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The present Invention relates to simulated brick walls. More specifically, the present invention relates to a method for making a wall panel or surround which appears to be made of brick but is comprised of mortar and cart be made in situ.
It is known to make simulated masonry walls by first coating a base pane structure with a base coat to simulate mortar and then coating the base coat with a finish coat layer. For example, U.S. Pat. No. 3,819,396 Jun. 25, 1974 to Yocum discloses a simulated masonry wall and a process for its making wherein simulated mortar joints are provided by simultaneously cutting each of several sets of grooves extending to, into or through the base layer with a plurality of knife members having their knife edges guided above the surface of the base panel structure. The Yocum patent also suggests that previously known processes for making simulated masonry panels were provided by cutting each groove individually by hand, grooves in each set being cut sequentially.
There remains a need, however, for an improved method for making a simulated brick, wall using a technique which allows for a variety of designs and which can be carried out by unskilled as well as skilled workers. There also remains a need for a straightforward process which can be carried out to make a simulated brick wall in less time than a brick veneer wall and at less cost. There also remains a need for an improved process for making a simulated brick wall which allows the artisan to control the size, shape, color, and design of every brick in the wall. And there remains a need for an improved method for making a simulated brick wall which method does not require structural modifications to existing walls or footings.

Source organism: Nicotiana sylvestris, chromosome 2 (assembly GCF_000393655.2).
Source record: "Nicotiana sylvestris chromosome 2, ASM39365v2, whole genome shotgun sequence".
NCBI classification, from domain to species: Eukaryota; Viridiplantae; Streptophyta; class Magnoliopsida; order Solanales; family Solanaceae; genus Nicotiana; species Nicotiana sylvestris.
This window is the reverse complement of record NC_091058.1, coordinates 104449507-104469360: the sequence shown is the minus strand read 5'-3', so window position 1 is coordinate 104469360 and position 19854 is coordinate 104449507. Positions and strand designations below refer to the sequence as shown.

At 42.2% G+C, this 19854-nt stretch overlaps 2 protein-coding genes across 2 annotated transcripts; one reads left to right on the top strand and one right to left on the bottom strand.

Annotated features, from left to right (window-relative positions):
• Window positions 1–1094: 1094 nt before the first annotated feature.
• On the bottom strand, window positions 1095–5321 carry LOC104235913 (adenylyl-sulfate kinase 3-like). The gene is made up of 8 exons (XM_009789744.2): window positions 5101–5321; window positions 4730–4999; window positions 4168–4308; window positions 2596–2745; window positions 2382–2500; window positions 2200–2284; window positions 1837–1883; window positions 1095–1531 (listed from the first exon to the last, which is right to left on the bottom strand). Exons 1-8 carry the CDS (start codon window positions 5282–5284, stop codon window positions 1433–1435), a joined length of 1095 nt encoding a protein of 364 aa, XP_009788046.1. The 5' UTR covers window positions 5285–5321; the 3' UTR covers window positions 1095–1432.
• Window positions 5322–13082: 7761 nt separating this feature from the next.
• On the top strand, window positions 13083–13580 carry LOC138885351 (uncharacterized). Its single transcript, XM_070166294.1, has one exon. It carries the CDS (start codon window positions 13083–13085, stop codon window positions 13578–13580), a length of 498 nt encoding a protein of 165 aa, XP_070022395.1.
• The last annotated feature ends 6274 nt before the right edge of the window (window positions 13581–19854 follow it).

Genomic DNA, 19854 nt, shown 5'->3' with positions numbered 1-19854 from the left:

Accordingly, the present invention provides an improved method, for making a simulated brick wall which method is straightforward, easily carried out, requires no structural modifications of existing walls and allows a great deal of flexibility or control of size, shape, color and design. Further understanding of these and other advantages of the present invention will be had from the following disclosure taken in conjunction with the accompanying drawings.
FIG. 1 is an elevational view of a preferred embodiment of a sculpture brick panel of the present invention illustrated as a window surround;
FIG. 2 is a sectional view, broken away, taken along line 2-2 in FIG. 1;
FIG. 3 is a perspective view, broken away, illustrating a step of the method of the present invention;
FIG. 4 is a perspective view, broken away, illustrating another step of the method of the present invention;
FIG. 5 is a perspective view, broken away, illustrating a further step of the method of the present invention:
FIG. 6 is a side elevation showing a preferred embodiment of a tool of the present invention for use in carrying out the method of the invention;
FIG. 7 is a plan view of the tool of FIG. 6;